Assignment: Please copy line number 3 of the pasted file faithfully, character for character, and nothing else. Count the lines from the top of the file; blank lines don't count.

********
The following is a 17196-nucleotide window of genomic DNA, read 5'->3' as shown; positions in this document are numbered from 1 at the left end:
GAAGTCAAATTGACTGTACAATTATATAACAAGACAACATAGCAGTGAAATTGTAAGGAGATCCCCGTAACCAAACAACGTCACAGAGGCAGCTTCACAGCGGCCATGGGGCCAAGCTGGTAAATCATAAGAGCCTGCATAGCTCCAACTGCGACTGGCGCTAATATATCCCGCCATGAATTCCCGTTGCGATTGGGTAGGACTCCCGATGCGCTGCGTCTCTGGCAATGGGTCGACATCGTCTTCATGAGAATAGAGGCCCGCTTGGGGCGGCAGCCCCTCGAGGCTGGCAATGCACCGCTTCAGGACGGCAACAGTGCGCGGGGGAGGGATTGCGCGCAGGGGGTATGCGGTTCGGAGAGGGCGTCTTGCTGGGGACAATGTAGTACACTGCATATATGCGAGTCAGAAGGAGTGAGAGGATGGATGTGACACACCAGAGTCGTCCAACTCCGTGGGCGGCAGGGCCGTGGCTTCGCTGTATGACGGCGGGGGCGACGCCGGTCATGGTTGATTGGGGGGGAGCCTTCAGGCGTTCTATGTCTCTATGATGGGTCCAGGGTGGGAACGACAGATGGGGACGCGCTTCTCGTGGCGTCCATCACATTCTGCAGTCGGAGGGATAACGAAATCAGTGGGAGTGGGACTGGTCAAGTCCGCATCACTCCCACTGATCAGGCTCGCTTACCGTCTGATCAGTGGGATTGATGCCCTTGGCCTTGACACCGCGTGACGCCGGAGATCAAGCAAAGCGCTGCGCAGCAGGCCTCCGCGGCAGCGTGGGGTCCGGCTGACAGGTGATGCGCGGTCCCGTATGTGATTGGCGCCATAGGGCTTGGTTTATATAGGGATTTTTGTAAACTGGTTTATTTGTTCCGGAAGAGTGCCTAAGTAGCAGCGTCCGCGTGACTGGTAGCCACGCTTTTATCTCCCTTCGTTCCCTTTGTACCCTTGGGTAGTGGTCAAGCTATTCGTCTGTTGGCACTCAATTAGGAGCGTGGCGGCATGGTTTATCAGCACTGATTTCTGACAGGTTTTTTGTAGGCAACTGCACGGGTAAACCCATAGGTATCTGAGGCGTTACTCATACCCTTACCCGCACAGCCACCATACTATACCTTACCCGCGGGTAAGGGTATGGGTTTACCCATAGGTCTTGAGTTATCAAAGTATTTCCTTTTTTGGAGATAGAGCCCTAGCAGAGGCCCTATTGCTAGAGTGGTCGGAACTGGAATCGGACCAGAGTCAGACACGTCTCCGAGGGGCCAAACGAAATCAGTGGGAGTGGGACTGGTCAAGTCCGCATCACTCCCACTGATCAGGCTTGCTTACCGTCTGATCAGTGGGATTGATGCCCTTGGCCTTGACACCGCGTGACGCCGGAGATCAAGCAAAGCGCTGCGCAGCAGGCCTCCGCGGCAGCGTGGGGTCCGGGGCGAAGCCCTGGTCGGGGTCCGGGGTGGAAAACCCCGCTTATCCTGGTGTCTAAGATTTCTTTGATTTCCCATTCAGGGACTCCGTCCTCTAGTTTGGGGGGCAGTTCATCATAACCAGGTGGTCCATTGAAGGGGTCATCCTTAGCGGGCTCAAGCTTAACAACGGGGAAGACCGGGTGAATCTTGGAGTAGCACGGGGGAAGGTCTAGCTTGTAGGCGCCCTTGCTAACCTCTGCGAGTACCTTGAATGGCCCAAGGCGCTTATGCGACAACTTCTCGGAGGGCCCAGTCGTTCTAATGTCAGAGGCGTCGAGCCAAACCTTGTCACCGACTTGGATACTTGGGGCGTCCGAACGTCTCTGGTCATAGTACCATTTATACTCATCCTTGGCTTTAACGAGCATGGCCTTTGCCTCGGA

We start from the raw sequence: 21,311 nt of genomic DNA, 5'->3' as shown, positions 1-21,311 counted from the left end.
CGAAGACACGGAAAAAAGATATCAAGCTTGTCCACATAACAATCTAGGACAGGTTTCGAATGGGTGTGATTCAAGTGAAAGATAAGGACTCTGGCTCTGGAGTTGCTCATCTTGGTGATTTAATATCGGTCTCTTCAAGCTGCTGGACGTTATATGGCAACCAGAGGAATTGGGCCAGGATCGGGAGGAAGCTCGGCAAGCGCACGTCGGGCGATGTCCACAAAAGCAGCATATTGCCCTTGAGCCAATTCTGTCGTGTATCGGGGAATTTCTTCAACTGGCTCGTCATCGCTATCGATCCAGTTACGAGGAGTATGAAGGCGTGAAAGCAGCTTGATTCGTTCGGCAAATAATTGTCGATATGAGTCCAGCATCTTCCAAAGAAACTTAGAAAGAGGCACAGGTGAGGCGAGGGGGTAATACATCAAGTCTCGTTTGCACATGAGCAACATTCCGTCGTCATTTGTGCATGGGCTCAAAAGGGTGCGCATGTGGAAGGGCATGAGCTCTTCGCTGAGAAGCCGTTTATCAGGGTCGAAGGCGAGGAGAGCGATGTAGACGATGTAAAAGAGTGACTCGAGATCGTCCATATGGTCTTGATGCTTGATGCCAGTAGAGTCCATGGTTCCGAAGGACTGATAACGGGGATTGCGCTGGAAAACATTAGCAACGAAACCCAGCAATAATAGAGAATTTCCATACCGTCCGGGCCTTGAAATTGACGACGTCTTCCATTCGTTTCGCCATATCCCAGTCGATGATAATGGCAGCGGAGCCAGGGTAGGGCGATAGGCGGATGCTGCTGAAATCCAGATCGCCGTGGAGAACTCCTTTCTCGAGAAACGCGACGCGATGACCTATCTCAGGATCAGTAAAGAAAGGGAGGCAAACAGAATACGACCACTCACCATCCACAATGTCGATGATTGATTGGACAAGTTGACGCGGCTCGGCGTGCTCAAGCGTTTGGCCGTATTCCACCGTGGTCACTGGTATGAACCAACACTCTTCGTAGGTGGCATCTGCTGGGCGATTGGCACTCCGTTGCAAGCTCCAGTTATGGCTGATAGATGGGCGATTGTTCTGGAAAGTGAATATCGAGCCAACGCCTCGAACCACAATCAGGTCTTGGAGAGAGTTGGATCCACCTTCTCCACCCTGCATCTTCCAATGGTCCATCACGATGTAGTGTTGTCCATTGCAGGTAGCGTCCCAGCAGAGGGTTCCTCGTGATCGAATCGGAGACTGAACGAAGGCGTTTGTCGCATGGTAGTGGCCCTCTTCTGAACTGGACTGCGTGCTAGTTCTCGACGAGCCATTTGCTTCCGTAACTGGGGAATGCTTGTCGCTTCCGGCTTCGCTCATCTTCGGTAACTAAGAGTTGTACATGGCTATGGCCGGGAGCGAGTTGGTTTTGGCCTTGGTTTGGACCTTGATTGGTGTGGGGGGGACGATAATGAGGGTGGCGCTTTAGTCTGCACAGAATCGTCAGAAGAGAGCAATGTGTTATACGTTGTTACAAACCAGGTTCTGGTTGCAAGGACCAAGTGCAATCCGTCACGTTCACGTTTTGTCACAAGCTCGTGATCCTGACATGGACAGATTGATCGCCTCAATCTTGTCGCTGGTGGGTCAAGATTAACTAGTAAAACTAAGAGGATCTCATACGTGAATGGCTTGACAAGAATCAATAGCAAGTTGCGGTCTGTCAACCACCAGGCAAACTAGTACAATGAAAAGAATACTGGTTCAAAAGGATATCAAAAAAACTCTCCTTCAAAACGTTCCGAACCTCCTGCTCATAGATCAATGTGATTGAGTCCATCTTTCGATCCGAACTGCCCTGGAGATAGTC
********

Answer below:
We start from the raw sequence: 21,311 nt of genomic DNA, 5'->3' as shown, positions 1-21,311 counted from the left end.